At 12.6 miles long and roughly one mile wide, Oak Island is Brunswick County's largest and most populated area. Approximately 7 miles from the historic town of Southport, 30 miles from Wilmington, and 60 miles from Myrtle Beach, Oak Island is an environmentally friendly haven for sea turtles, birds and humans too!
Oak Island boasts several unique distinctions. For example, situated along one of the "scalloped arcs" of the coastline, its beaches face south instead of east. When standing on the shore of Oak Island beaches, you are not facing Europe or Africa, but the Bahamas, Florida and Cuba. Another interesting distinction—for more than 300 years, the name Oak Island was a misnomer. The area was connected to the mainland by mud flats that flooded with the rising tide.
It was not until 1936, when the Elizabeth River was deepened during the construction of the Intracoastal Waterway, that Oak Island truly lived up to its name! Today, cross over the Intracoastal Waterway Bridge, and you are met with majestic live oaks and yaupon trees that lead you to the quiet surf and moderate tides.
Of all the barrier islands, Oak Island may be the most environmentally friendly. It is home to both a bird sanctuary and a sea turtle sanctuary. Oak Island is also the only North Carolina town that operates a greenhouse for growing sea oats and other native beach vegetation. Additionally, the town maintains The Oak Island Nature and Ocean Education centers.
Like any beach town, water activities abound: swimming, fishing, surf fishing, kayaking, canoeing and boating are just a few of the popular pastimes. Oak Island offers two piers, a marina, and two public boat launch facilities in addition to its 52 public beach access points (most with parking). The annual Oak Island King Mackerel fishing tournament (usually in October), is a big draw for residents and visitors alike.
You'll also find an eighteen-hole golf course within walking distance to the beach, an extensive sidewalk system for pedestrians, quiet streets for cycling, recreation trails, numerous parks and playgrounds, and a full service Parks and Recreation Department offering tennis, soccer, basketball, flag football and even skateboarding!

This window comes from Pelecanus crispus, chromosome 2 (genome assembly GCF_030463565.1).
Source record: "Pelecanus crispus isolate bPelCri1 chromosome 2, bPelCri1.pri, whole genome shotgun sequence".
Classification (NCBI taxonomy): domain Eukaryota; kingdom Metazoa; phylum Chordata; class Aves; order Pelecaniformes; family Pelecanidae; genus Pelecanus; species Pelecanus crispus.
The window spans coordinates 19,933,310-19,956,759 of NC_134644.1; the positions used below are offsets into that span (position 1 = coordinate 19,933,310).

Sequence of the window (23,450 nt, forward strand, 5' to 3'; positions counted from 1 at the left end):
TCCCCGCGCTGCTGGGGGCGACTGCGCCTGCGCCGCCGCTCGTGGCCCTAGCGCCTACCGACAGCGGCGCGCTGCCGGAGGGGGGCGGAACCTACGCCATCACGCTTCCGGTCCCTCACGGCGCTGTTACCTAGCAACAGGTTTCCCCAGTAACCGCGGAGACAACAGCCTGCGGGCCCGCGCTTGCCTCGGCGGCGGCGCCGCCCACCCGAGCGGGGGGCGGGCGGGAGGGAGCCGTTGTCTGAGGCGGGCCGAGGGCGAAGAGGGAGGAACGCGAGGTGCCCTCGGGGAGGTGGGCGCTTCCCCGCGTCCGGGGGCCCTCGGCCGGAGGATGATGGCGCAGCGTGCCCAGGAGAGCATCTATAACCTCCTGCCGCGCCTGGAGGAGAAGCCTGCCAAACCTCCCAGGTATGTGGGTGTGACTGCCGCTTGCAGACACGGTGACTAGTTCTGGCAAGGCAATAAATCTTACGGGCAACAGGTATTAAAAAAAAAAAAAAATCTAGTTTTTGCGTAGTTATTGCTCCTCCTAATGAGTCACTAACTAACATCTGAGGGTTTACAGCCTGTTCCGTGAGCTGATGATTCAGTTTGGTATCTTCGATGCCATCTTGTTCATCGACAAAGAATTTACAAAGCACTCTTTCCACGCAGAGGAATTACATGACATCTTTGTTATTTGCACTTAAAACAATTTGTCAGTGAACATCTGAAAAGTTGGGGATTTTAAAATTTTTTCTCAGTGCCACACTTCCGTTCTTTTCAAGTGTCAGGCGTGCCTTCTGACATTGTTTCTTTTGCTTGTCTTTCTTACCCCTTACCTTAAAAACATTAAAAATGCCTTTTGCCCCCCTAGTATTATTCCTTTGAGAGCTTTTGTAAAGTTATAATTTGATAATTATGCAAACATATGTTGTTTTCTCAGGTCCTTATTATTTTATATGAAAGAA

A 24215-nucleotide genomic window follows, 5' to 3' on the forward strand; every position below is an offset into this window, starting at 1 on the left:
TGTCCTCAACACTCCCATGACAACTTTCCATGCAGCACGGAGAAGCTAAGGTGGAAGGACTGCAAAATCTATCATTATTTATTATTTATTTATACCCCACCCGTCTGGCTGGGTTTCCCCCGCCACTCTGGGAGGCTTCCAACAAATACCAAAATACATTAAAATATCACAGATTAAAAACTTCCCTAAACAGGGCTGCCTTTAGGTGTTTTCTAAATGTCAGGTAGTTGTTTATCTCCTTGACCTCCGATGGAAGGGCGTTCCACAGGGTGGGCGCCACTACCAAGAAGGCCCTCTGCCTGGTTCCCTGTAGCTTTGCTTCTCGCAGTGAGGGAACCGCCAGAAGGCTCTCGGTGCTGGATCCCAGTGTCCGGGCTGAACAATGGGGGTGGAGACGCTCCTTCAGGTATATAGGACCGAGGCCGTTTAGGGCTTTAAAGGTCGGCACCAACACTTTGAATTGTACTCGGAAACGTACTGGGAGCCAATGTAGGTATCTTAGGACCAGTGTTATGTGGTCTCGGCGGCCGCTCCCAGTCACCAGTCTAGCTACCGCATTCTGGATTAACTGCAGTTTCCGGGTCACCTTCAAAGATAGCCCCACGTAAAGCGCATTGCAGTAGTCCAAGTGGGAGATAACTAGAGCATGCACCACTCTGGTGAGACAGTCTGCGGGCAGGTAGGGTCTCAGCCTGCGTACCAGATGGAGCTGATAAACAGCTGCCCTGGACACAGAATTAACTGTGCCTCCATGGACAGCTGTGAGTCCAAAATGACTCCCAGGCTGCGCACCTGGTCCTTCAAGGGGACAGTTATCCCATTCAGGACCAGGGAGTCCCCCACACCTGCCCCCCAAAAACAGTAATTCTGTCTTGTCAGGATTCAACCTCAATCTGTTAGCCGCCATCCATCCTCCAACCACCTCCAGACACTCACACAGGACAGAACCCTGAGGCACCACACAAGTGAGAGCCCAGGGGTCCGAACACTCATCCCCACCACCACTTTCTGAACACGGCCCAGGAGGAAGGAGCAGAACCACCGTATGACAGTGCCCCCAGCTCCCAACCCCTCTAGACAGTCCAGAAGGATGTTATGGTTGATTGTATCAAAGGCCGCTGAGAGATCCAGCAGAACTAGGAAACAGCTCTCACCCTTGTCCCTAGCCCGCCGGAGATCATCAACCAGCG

Local events include summer movies in the park, the Oak Island Lighthouse 5K and 10K runs, a triathlon, a kayak race, fishing tournaments, craft shows, Fourth of July fireworks, and more.
The Oak Island Lighthouse on Caswell Beach was completed in 1958 and is the area's most famous landmark. One of the newest lighthouses in the United States, it stands over 169-feet above sea level. At the time of its activation, it featured the second brightest beacon in the world. The light can be seen for 19 miles and is in place to help ships avoid the treacherous Frying Pan Shoals. Oak Island also hosts a U.S. Coast Guard Station.
When it comes to cuisine, fresh seafood is king, at both local markets and restaurants. Oak Island is particularly well known for its fresh Blue Crab and North Carolina Shrimp. Of course, there are options for every palate and local ice cream shops to satisfy one's sweet tooth.
Like most beach communities on the Carolina Coast, the atmosphere in Oak Island is unhurried; the temperatures are moderate (average year-round temperature is 70 degrees); and the range of leisure activities is as plentiful as the island's 240 days of sunshine per year.